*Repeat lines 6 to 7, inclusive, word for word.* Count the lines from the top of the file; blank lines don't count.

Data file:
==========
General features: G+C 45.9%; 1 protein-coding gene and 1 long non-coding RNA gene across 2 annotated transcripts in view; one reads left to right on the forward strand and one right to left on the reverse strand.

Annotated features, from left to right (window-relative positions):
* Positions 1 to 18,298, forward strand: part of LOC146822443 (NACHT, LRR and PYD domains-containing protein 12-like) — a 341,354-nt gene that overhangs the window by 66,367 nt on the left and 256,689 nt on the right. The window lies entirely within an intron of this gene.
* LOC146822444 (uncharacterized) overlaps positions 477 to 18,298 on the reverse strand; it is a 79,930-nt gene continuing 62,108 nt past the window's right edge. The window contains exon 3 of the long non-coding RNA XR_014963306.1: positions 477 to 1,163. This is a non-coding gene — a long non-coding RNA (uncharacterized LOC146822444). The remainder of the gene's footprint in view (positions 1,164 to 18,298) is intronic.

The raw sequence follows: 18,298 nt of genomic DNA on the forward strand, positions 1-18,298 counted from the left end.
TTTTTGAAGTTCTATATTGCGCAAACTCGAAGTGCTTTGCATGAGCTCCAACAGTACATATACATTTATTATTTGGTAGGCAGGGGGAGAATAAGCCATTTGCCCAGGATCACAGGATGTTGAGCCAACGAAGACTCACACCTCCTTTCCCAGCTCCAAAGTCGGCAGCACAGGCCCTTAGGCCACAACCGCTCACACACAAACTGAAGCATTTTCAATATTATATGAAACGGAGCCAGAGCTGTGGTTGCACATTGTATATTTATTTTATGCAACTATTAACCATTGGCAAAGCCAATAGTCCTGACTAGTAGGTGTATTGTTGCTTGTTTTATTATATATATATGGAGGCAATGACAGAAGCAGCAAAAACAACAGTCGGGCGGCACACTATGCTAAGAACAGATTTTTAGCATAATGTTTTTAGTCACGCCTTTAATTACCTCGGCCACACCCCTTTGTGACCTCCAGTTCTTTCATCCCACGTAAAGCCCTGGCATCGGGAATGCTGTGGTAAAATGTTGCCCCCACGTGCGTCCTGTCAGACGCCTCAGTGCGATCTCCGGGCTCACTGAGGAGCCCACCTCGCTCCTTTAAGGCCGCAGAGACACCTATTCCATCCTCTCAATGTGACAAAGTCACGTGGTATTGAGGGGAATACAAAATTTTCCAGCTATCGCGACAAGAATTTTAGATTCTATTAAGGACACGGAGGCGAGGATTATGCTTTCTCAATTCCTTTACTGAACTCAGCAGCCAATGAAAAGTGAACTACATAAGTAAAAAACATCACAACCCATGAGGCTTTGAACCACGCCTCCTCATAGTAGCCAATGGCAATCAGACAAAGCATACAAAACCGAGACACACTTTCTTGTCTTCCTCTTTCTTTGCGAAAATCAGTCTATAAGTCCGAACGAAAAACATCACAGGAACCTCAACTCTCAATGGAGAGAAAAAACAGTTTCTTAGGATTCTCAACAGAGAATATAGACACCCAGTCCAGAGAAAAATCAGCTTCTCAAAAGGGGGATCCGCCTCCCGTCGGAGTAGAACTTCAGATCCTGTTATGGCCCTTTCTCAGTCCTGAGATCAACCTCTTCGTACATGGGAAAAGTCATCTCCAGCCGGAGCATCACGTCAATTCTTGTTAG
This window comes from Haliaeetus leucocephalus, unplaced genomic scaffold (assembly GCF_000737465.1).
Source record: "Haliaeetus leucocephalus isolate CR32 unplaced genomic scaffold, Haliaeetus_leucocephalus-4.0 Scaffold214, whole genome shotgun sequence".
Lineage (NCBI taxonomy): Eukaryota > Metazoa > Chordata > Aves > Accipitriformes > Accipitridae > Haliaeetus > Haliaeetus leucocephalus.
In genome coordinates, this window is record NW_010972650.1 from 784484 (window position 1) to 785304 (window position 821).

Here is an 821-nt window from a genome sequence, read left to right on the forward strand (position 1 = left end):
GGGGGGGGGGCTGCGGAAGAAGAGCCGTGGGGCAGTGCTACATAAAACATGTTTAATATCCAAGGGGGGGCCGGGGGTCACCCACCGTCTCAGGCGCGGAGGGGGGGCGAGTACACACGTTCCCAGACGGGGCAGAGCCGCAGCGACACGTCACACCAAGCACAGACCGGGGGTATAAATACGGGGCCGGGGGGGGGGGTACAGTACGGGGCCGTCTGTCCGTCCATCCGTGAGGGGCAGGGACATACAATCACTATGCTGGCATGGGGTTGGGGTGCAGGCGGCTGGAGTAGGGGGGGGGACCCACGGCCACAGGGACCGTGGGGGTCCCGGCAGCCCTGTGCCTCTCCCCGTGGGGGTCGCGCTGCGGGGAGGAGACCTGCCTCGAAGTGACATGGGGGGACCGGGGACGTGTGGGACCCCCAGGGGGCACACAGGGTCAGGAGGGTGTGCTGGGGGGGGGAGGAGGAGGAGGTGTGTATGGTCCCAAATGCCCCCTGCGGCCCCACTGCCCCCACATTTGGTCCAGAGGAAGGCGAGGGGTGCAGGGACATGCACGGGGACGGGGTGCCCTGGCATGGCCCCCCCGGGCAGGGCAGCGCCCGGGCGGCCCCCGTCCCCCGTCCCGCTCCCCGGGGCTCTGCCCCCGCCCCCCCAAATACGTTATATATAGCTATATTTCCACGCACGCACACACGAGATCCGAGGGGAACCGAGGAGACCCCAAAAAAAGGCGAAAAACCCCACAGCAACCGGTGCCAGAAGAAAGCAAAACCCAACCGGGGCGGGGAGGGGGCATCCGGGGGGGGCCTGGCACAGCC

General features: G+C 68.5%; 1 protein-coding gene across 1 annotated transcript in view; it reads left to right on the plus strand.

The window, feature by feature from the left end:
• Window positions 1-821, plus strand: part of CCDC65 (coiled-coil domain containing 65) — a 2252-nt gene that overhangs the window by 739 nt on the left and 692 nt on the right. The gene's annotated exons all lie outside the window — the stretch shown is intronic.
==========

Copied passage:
TTTTTGAAGTTCTATATTGCGCAAACTCGAAGTGCTTTGCATGAGCTCCAACAGTACATATACATTTATTATTTGGTAGGCAGGGGGAGAATAAGCCATTTGCCCAGGATCACAGGATGTTGAGCCAACGAAGACTCACACCTCCTTTCCCAGCTCCAAAGTCGGCAGCACAGGCCCTTAGGCCACAACCGCTCACACACAAACTGAAGCATTTTCAATATTATATGAAACGGAGCCAGAGCTGTGGTTGCACATTGTATATTTATTTTATGCAACTATTAACCATTGGCAAAGCCAATAGTCCTGACTAGTAGGTGTATTGTTGCTTGTTTTATTATATATATATGGAGGCAATGACAGAAGCAGCAAAAACAACAGTCGGGCGGCACACTATGCTAAGAACAGATTTTTAGCATAATGTTTTTAGTCACGCCTTTAATTACCTCGGCCACACCCCTTTGTGACCTCCAGTTCTTTCATCCCACGTAAAGCCCTGGCATCGGGAATGCTGTGGTAAAATGTTGCCCCCACGTGCGTCCTGTCAGACGCCTCAGTGCGATCTCCGGGCTCACTGAGGAGCCCACCTCGCTCCTTTAAGGCCGCAGAGACACCTATTCCATCCTCTCAATGTGACAAAGTCACGTGGTATTGAGGGGAATACAAAATTTTCCAGCTATCGCGACAAGAATTTTAGATTCTATTAAGGACACGGAGGCGAGGATTATGCTTTCTCAATTCCTTTACTGAACTCAGCAGCCAATGAAAAGTGAACTACATAAGTAAAAAACATCACAACCCATGAGGCTTTGAACCACGCCTCCTCATAGTAGCCAATGGCAATCAGACAAAGCATACAAAACCGAGACACACTTTCTTGTCTTCCTCTTTCTTTGCGAAAATCAGTCTATAAGTCCGAACGAAAAACATCACAGGAACCTCAACTCTCAATGGAGAGAAAAAACAGTTTCTTAGGATTCTCAACAGAGAATATAGACACCCAGTCCAGAGAAAAATCAGCTTCTCAAAAGGGGGATCCGCCTCCCGTCGGAGTAGAACTTCAGATCCTGTTATGGCCCTTTCTCAGTCCTGAGATCAACCTCTTCGTACATGGGAAAAGTCATCTCCAGCCGGAGCATCACGTCAATTCTTGTTAG
This window comes from Haliaeetus leucocephalus, unplaced genomic scaffold (assembly GCF_000737465.1).